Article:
Differences Between an MRI and a CT Scan

Differences Between an MRI and a CT Scan

 

When you have a medical issue that requires diagnostic imaging, your doctor may recommend an MRI or CT scan. Both are non-invasive, low-risk ways of finding out what’s going on inside your body. One test might make more sense than the other, depending on your situation.

What is an MRI?

MRI stands for magnetic resonance imaging. It uses a magnetic field and radio waves to capture detailed images of the structures inside your body. MRIs are typically used to diagnose issues with the brain, heart, blood vessels, breasts, spine, and joints.

An MRI machine works by bouncing a constant magnetic field and pulsing radio frequencies off of the fat tissue and water molecules in your body. Radio waves transmit to a receiver, which translates them into images of the body that your doctor can use to diagnose health problems.

What is a CT Scan?

CT stands for computed tomography. You may have also heard of a CAT scan, which stands for computer axial tomography. This technology is one and the same; CT scan is simply a more modern term for CAT scan.

CT scans are a type of x-ray that captures multiple detailed pictures of the inside of your body, one layer at a time. A sophisticated x-ray machine transfers those images to a computer, which arranges each cross-sectional picture into a rotatable 3D model. CT scans are effective for diagnosing bone fractures, internal bleeding, tumors, and cancer.

MRI vs. CT Scan

Technology & Costs

To the untrained eye, MRI machines and CT scanners look very similar. They both have donut-shaped holes with a scan table sticking out of them. However, the technology used to achieve the scans is quite different.

MRIs are considered the superior option because magnets and radio waves provide more detailed imaging than x-rays. However, MRIs are more costly, and the scan takes about 20 minutes for each body area being imaged.

CT scans, which are the less expensive option, are more widely used than MRIs. They are also fast, taking less than 20 seconds to scan you from head to toe once you’re situated on the scan table. Be aware that some procedures require two passes across the body, which doubles the scan time.

Risks

While both imaging methods are considered safe, there are some risks involved.

MRIs have the following risks:

  • Possible feelings of claustrophobia
  • Chance of increased body temperature during long procedures
  • Potential adverse reaction to any metal in the body (consult a doctor before receiving an MRI if you have artificial joints, an IUD, eye implants, or a pacemaker)

CT scans have the following risks:

  • Harm to unborn babies
  • Exposure to a low dose of radiation, just like ordinary x-rays
  • Potential reaction to the dyes sometimes used to enhance the scan

Preparation & Procedure

What to expect from an MRI:

No preparation is required for an MRI. For your safety, simply tell your doctor if you are pregnant or have implants of any kind.

You must lie still while receiving an MRI. Since the procedure is much longer than a CT scan, this may be challenging for some patients.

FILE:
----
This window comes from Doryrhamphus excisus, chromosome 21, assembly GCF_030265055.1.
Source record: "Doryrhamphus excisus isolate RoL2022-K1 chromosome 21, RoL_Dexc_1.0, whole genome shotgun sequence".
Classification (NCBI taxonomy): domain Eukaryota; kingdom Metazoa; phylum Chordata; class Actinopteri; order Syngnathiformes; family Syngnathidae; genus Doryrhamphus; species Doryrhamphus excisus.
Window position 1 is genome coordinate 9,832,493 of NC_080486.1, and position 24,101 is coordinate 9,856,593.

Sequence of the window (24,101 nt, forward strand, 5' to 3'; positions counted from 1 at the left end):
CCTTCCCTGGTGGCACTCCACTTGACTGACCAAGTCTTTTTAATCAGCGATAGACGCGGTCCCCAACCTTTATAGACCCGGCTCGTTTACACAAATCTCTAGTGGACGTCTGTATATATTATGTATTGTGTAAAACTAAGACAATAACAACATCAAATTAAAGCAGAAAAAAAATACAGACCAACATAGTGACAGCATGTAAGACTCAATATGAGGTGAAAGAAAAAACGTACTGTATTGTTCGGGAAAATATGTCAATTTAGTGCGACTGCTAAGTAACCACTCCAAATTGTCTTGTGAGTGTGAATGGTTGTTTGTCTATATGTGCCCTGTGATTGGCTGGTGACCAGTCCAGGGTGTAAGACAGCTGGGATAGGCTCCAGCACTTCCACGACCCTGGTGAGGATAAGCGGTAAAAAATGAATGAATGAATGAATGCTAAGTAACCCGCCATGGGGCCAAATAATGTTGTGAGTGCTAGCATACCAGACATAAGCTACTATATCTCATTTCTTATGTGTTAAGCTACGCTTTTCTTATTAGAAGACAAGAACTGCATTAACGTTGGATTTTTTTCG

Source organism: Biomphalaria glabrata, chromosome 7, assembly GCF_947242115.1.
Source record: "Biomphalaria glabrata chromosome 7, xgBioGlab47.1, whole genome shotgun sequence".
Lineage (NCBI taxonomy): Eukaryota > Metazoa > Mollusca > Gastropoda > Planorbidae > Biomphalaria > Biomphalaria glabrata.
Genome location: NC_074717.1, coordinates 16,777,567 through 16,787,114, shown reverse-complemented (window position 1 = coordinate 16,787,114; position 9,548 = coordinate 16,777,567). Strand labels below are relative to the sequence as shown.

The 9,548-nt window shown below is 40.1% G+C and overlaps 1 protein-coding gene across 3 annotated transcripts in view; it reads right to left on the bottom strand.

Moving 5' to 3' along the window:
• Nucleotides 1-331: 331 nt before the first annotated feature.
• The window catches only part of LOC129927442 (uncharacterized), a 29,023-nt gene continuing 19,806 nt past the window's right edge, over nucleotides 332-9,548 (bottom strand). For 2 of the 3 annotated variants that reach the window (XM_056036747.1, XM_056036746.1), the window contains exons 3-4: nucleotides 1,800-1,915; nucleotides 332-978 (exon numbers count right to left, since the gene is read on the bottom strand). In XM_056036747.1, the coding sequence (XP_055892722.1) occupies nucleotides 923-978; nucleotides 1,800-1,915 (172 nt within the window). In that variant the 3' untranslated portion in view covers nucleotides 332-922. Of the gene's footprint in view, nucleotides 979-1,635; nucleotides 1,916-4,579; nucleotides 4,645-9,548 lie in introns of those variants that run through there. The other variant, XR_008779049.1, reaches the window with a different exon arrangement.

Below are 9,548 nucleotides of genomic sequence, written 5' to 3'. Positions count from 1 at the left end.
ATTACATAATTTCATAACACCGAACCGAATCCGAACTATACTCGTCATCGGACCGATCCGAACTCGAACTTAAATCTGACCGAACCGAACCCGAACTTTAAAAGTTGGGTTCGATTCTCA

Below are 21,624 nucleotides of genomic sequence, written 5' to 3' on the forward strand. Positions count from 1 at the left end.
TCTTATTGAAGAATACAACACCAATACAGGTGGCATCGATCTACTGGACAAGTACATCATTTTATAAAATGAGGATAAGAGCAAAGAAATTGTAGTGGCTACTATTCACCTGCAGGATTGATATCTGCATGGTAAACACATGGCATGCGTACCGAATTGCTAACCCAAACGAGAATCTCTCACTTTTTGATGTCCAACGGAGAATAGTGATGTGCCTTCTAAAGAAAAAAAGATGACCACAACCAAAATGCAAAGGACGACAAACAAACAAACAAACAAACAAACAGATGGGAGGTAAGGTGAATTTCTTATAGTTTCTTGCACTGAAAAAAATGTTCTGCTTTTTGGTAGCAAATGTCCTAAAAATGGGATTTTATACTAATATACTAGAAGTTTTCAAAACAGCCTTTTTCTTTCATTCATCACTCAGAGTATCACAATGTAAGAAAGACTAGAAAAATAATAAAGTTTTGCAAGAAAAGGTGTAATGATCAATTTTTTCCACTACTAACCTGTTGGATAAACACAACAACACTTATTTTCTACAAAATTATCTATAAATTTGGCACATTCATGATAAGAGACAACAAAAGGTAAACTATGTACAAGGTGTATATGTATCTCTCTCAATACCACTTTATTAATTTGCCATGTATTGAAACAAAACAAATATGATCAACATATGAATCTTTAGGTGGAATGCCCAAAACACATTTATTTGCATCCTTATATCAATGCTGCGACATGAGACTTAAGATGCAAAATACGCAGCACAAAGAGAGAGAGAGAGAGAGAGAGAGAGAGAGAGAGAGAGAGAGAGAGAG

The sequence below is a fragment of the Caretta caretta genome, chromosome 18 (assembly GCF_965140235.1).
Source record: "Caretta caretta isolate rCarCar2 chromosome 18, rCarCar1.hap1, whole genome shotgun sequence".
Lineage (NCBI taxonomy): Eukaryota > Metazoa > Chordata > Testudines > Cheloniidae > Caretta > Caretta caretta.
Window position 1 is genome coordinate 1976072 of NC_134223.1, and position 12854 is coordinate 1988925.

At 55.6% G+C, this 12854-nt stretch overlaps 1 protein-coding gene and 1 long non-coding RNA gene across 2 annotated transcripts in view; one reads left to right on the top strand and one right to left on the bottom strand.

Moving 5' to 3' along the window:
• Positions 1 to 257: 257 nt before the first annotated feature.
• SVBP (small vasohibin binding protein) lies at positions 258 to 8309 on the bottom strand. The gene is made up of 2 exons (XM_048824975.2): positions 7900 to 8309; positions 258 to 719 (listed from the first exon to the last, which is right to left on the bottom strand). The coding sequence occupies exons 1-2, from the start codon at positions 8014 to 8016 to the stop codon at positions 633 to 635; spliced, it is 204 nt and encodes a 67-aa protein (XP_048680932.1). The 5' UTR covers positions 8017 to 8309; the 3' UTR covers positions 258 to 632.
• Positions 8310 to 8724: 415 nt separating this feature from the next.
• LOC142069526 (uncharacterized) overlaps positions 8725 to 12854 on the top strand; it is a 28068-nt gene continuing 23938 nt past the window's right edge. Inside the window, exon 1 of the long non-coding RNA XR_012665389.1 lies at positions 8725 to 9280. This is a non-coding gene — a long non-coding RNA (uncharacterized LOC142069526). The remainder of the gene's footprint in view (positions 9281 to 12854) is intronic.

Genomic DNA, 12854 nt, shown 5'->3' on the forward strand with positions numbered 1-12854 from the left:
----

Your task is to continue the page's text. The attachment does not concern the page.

Rest assured that an MRI is painless. You don’t feel the magnetic field or radio waves passing through your body, and there are no moving parts around you. However, MRI machines are loud, with repetitive tapping, thumping, and other noises. You may be offered earplugs or headphones to make the procedure more pleasant.

What to expect from a CT scan:

If you receive a scan without contrast materials, minimal preparation is necessary. Plan to wear comfortable, loose-fitting clothes that contain no metal zippers or snaps. You have the choice to change into a medical gown if you wish. You should also remove any body piercings, jewelry, glasses, and metal hair accessories.

In some cases, a dye or other contrast material is needed to make your blood vessels and organs easier to see in the x-ray images. If your CT scan requires this, be prepared to have an intravenous (IV) line gently inserted into your arm before the scan begins.

While the scan is in progress, you will hear clicking and whirring while the machine rotates around you, but there is no pain, and nothing comes in contact with your skin. Note that patients must weigh 500 pounds or less to receive a CT scan due to the scan table load limit.

Make the Most of Your MRI or CT Scan

Salem Radiology Consultants offers the most advanced MRI technology known as 3T. A “T,” or Tesla, is a measurement of the magnetic field strength. Before the introduction of the 3T machine, the standard was 1.5T.

Greater magnetic strength means our MRIs provide improved image quality with high-definition clarity. Scans also take less time with stronger magnets. In addition, our 3T MRI machine features a larger opening, making the scanning experience more pleasant, especially for patients with claustrophobia. There is no extra cost for receiving a higher-quality 3T scan, so it makes sense to take advantage of the best technology available.

Our CT scanner is equipped with advanced ASIR technology whichperforms scans with the lowest possible dose of radiation for drastically reduced radiation exposure and greater safety to our patients. Rest assured that the results are superior, so there’s no reason not to choose the low-dose option.

If you have any questions about which type of diagnostic imaging is right for you, or you’re ready to schedule your MRI or CT scan, please contact Salem Radiology Consultants at (503) 399-1262.

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